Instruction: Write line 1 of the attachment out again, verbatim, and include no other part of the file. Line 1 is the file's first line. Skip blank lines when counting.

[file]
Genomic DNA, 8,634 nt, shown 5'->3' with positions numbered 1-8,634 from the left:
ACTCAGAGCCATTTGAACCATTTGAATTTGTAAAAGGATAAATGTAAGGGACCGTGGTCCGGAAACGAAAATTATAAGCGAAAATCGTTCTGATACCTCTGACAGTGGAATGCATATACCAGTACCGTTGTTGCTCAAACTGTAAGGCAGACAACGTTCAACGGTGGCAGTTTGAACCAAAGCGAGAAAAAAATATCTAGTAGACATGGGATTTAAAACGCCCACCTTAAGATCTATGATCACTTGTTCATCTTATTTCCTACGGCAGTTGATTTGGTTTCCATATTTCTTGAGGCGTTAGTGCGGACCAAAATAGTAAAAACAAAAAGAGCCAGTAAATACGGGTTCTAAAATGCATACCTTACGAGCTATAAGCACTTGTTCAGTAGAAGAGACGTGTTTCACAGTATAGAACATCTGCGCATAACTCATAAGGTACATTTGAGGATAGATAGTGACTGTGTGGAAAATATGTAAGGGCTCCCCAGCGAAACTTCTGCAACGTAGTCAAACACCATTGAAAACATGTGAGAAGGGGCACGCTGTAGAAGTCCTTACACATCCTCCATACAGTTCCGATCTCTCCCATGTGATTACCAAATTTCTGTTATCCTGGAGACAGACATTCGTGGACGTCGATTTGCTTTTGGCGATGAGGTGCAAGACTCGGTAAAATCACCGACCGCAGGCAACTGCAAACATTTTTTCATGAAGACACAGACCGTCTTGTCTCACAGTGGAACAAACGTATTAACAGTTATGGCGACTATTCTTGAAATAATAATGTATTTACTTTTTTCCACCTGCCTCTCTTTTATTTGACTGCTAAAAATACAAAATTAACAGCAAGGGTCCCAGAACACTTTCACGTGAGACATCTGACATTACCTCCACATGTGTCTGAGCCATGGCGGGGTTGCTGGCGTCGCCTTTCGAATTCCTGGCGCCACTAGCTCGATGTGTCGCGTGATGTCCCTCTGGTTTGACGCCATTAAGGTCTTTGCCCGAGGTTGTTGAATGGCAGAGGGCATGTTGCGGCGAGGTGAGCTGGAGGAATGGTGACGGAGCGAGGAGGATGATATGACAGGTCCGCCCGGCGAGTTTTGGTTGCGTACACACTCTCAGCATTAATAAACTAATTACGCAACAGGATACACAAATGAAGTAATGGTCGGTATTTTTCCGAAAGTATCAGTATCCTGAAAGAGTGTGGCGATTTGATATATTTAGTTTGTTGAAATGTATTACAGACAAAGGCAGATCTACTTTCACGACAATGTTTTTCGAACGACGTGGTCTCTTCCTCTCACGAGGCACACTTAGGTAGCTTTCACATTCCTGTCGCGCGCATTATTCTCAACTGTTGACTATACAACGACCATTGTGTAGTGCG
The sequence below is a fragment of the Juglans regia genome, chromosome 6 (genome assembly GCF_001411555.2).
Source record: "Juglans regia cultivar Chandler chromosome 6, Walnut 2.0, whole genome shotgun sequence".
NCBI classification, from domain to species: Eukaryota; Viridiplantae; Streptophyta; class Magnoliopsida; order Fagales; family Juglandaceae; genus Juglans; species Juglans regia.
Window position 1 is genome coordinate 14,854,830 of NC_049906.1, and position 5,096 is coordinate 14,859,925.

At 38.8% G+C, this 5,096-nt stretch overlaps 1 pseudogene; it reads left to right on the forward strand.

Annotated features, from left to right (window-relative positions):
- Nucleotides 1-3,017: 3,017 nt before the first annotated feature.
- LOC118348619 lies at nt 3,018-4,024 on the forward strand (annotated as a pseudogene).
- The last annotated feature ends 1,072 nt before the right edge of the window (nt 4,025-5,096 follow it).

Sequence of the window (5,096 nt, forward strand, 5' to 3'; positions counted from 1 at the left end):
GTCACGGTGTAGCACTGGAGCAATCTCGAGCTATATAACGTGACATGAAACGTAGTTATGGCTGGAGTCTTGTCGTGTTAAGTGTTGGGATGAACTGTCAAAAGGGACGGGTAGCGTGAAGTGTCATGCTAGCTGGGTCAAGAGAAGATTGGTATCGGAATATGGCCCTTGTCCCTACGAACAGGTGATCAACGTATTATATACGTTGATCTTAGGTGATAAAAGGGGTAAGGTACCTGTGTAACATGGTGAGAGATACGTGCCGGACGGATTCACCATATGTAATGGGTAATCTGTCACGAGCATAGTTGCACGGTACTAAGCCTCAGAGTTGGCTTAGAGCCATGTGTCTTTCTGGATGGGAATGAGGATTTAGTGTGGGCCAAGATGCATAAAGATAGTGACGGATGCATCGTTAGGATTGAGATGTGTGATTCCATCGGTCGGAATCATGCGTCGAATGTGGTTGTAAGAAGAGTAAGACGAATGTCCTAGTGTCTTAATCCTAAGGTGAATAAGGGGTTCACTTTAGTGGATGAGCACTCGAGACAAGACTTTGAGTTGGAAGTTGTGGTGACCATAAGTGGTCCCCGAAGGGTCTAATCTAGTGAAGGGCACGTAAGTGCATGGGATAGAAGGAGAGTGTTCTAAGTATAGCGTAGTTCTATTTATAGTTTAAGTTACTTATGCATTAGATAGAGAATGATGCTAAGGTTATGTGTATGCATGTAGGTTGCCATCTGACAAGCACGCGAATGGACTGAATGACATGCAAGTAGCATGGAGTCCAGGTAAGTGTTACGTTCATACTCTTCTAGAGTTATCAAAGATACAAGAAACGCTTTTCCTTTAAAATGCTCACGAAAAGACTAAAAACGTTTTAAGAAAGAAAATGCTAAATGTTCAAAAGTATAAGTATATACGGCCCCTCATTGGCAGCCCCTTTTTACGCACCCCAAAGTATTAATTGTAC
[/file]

Genomic DNA, 8,634 nt, shown 5'->3' with positions numbered 1-8,634 from the left: